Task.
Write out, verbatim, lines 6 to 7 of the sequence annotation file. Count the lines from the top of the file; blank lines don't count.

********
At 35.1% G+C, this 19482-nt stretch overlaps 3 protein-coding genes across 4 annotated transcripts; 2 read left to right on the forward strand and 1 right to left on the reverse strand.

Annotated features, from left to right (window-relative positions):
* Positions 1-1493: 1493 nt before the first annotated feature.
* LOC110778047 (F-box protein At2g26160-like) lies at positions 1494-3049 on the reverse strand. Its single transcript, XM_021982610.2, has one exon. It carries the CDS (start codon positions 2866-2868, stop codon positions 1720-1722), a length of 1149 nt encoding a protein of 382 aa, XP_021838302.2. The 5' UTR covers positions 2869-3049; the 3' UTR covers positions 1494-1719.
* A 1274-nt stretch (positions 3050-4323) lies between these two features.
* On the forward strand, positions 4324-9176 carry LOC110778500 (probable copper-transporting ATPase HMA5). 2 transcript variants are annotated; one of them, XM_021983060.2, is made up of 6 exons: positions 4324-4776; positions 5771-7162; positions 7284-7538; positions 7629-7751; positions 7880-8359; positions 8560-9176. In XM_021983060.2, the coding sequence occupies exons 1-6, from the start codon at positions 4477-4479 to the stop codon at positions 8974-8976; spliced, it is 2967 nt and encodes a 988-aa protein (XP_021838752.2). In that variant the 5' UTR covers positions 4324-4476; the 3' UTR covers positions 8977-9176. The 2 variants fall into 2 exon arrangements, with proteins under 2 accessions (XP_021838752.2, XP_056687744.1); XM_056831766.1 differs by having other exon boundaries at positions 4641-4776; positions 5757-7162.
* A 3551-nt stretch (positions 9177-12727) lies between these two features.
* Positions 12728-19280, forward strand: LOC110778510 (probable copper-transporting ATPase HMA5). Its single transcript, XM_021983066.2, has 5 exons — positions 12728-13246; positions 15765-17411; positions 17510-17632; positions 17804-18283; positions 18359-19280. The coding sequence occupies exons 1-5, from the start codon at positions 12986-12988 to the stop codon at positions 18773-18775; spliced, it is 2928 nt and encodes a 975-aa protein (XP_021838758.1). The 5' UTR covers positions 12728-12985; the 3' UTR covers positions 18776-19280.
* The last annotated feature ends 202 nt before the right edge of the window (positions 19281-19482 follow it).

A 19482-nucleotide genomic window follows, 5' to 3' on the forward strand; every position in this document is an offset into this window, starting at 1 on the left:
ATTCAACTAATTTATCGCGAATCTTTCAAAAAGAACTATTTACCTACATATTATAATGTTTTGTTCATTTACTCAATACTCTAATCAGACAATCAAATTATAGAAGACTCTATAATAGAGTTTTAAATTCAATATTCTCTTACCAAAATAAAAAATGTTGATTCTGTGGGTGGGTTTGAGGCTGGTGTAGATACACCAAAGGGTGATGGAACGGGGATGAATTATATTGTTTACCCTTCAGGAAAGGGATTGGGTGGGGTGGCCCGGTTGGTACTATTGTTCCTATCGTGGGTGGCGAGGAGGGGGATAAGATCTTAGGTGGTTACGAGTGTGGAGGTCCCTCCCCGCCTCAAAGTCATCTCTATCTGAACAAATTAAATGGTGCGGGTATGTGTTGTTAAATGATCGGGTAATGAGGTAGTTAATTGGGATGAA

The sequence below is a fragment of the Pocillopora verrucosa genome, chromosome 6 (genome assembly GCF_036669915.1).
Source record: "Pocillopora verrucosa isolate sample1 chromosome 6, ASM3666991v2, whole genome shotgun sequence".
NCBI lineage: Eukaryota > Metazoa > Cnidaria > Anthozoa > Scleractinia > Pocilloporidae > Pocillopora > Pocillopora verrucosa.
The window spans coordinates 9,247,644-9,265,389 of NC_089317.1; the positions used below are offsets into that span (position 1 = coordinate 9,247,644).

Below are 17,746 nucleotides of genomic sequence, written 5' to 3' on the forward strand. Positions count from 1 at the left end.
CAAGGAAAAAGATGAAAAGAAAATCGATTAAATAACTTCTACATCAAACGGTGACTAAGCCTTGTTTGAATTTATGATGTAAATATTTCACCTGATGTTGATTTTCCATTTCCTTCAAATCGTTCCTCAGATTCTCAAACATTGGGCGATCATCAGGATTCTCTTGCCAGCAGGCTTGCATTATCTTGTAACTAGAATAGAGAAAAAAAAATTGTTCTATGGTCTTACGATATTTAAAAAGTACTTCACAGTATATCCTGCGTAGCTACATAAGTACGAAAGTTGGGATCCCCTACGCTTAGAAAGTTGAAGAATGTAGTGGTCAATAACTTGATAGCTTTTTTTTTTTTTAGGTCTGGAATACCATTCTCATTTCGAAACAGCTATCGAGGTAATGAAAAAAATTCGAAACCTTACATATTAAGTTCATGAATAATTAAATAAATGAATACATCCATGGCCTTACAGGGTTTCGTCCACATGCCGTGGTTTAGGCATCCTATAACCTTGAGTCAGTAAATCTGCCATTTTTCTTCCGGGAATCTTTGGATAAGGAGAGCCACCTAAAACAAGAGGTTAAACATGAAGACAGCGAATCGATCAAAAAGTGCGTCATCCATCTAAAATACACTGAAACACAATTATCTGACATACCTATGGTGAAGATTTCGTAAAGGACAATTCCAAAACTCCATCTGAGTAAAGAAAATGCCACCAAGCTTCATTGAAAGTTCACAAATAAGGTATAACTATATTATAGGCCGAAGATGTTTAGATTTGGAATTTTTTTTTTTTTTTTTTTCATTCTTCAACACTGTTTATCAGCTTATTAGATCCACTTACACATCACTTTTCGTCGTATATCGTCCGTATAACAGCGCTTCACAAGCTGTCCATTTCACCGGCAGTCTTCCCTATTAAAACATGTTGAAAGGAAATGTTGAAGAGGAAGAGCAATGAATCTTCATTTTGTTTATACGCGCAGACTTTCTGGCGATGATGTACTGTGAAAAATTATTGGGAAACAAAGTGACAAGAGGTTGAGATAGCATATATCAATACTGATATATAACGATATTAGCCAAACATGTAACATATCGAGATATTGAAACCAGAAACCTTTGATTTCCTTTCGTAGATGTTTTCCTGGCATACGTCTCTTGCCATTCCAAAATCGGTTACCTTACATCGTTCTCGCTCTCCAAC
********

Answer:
* On the forward strand, positions 4324-9176 carry LOC110778500 (probable copper-transporting ATPase HMA5). 2 transcript variants are annotated; one of them, XM_021983060.2, is made up of 6 exons: positions 4324-4776; positions 5771-7162; positions 7284-7538; positions 7629-7751; positions 7880-8359; positions 8560-9176. In XM_021983060.2, the coding sequence occupies exons 1-6, from the start codon at positions 4477-4479 to the stop codon at positions 8974-8976; spliced, it is 2967 nt and encodes a 988-aa protein (XP_021838752.2). In that variant the 5' UTR covers positions 4324-4476; the 3' UTR covers positions 8977-9176. The 2 variants fall into 2 exon arrangements, with proteins under 2 accessions (XP_021838752.2, XP_056687744.1); XM_056831766.1 differs by having other exon boundaries at positions 4641-4776; positions 5757-7162.
* A 3551-nt stretch (positions 9177-12727) lies between these two features.